Clean Energy

Clean energy offers a significant opportunity to diversify the rural economy while generating cheap, renewable power for rural homes and businesses.

Wind, solar, and other renewable energy projects help revitalize rural communities by taking advantage of their rich energy resources. New tax revenue from these projects help shore up local infrastructure, like schools and emergency services, while reducing the local tax burden on rural people. Meanwhile, farmers and landowners receive land-lease payments from project developers in an unpredictable farm economy. In addition, new jobs are created by the increased demand for local manufacturing and project operators.

To maximize the impact of clean energy development, a critical need arises for new and upgraded transmission capacity to carry renewable energy generated across wide geographic areas to consumers. Investing in transmission infrastructure creates new access to clean energy and allows rural economies in the Midwest and Great Plains to unlock their clean energy potential.

We aim to assist landowners and other rural stakeholders to ensure that clean energy transmission is built in an equitable, sustainable way—a way that works best for rural citizens and their communities.

Click here to view our wind energy story map, and watch the video below to see how the small town of Petersburg, Nebraska, realized its clean energy potential. Check out our clean energy transmission database, which provides project details on proposed or newly developed transmission projects in the Midwest and Great Plains.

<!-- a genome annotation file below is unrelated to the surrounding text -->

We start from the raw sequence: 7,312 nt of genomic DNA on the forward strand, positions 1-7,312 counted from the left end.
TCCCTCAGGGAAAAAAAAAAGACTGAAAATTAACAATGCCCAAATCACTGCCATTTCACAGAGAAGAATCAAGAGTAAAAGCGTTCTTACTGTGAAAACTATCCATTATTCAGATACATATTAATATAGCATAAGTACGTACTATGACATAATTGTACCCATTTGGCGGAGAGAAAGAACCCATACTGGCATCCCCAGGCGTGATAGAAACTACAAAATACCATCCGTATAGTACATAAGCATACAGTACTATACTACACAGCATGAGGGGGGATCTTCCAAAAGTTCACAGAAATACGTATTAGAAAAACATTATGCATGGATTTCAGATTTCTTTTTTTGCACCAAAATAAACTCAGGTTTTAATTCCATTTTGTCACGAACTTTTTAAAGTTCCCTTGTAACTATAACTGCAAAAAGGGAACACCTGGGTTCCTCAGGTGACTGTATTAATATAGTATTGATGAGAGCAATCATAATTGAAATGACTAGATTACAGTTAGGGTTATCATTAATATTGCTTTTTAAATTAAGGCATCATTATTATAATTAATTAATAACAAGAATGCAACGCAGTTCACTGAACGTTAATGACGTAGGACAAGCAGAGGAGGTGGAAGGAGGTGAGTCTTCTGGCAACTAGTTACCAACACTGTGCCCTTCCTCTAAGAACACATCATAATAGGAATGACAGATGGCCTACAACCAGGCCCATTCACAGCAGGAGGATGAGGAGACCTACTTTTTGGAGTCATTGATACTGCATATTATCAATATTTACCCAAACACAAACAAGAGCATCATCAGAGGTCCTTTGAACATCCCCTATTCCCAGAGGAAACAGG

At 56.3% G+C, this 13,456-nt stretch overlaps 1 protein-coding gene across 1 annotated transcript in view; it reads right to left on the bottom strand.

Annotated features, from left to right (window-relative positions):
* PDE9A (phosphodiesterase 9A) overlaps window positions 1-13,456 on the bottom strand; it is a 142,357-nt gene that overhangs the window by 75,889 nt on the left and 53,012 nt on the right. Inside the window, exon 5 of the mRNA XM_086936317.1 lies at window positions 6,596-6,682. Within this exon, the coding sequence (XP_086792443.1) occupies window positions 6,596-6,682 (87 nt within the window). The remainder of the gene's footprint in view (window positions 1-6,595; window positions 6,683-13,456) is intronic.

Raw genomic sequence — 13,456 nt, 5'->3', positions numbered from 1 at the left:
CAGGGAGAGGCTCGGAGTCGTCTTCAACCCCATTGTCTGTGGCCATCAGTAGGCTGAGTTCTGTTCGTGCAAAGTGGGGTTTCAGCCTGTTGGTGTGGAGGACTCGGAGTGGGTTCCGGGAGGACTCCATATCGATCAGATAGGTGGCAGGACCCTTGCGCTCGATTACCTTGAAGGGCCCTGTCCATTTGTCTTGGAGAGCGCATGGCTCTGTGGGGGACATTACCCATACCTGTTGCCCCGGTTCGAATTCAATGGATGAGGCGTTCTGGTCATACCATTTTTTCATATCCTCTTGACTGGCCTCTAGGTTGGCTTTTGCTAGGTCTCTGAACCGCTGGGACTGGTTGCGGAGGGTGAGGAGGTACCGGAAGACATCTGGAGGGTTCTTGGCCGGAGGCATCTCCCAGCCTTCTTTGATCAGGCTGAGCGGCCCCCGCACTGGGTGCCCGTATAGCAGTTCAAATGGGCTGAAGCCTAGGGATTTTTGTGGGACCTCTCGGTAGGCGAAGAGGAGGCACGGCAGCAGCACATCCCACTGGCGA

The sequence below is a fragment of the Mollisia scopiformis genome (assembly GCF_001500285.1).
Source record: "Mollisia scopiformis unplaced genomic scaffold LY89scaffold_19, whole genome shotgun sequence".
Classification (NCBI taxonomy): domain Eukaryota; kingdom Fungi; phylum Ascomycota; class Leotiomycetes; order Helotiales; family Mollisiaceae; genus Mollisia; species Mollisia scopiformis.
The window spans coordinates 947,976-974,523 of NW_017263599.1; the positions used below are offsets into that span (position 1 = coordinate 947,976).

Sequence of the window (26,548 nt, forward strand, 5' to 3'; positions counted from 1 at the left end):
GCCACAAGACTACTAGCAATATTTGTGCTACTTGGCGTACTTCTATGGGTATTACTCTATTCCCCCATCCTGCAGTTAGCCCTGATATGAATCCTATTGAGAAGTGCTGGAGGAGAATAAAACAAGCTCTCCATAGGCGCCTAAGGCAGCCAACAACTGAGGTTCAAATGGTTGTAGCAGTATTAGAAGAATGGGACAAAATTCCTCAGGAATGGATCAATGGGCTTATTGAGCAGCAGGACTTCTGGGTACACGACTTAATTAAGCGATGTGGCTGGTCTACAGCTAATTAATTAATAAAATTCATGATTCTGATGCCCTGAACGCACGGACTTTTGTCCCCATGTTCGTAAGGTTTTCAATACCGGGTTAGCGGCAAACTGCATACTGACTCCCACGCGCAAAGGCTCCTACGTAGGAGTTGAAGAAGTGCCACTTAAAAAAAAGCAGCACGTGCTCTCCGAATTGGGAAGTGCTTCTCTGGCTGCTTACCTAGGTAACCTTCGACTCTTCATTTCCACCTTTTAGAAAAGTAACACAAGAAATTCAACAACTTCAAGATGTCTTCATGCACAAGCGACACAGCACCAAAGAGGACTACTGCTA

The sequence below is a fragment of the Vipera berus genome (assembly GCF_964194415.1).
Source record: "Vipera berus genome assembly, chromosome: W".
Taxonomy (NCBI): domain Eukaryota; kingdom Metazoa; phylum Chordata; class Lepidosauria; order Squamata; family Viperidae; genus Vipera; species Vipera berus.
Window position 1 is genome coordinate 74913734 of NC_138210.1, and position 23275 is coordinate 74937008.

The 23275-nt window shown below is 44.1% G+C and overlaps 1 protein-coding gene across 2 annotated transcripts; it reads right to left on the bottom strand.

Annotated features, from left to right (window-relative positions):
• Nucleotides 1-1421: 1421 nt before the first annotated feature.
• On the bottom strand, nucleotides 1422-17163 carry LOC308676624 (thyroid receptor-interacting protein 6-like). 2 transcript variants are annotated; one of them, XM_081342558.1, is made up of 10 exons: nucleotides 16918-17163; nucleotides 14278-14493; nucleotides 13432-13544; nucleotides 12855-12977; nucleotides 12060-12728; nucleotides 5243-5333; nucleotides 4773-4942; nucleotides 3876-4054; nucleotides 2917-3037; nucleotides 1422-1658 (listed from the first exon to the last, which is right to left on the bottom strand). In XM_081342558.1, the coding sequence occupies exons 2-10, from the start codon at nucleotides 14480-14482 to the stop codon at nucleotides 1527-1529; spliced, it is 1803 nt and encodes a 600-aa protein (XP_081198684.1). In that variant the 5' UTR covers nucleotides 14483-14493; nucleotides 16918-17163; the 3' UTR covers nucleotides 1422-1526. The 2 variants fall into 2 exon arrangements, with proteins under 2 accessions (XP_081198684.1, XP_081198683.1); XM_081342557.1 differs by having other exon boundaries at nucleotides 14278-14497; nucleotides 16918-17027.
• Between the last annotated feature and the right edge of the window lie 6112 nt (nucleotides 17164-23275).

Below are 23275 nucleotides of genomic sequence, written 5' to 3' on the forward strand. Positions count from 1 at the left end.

Clean Energy Notes

 

Fact Sheet: Energy Efficiency Offers Savings for South Dakotans

While access to electricity is essential for homes and businesses across the U.S., the cost of service can pose a burden to customers. One key strategy to limit this burden is to implement efficiency measures that can cut costs by reducing energy consumption.

File attachments: 

Iowa Legislative update - June 23, 2020

This year’s legislative session in Iowa was unprecedented. Taking place in two separate parts due to the COVID-19 pandemic, state lawmakers adjourned for the final time this year on June 14. The final action of the Legislature was to pass a mostly status quo budget that closely aligned with last year’s spending levels. While it was an unusual year and several bills we supported were shelved, all progress wasn’t lost. 

Wind energy continues to benefit rural America 

In 2019, the U.S. reached a landmark in its wind energy capacity when 100 gigawatts — or enough to provide electricity for about 32 million homes — were produced, according to a report from the American Wind Energy Association. 
 
Reaching that milestone came after the industry experienced significant expansion. Wind energy made up about 30 percent of all new utility-scale generating capacity from 2008 to 2019, making it the top source of renewable electricity in the country.
 

Grappling with COVID-19, Congress can leverage solar energy

Wiping out the last five years of solar job growth, the COVID-19 pandemic has reset total employment in the U.S. solar industry back to 2014 levels.

As recently as 2019, the solar industry employed 250,000 Americans in all 50 states. According to the Solar Energy Industries Association, the novel coronavirus has decimated growth in the industry, which will now employ 188,000 Americans through June 2020. This new reality is a 38 percent drop from the 302,000 originally forecasted. Meanwhile, during the second quarter of 2020 (April, May, and June), the country lost out on 3 gigawatts of solar energy deployment, the equivalent of powering 288,000 American homes.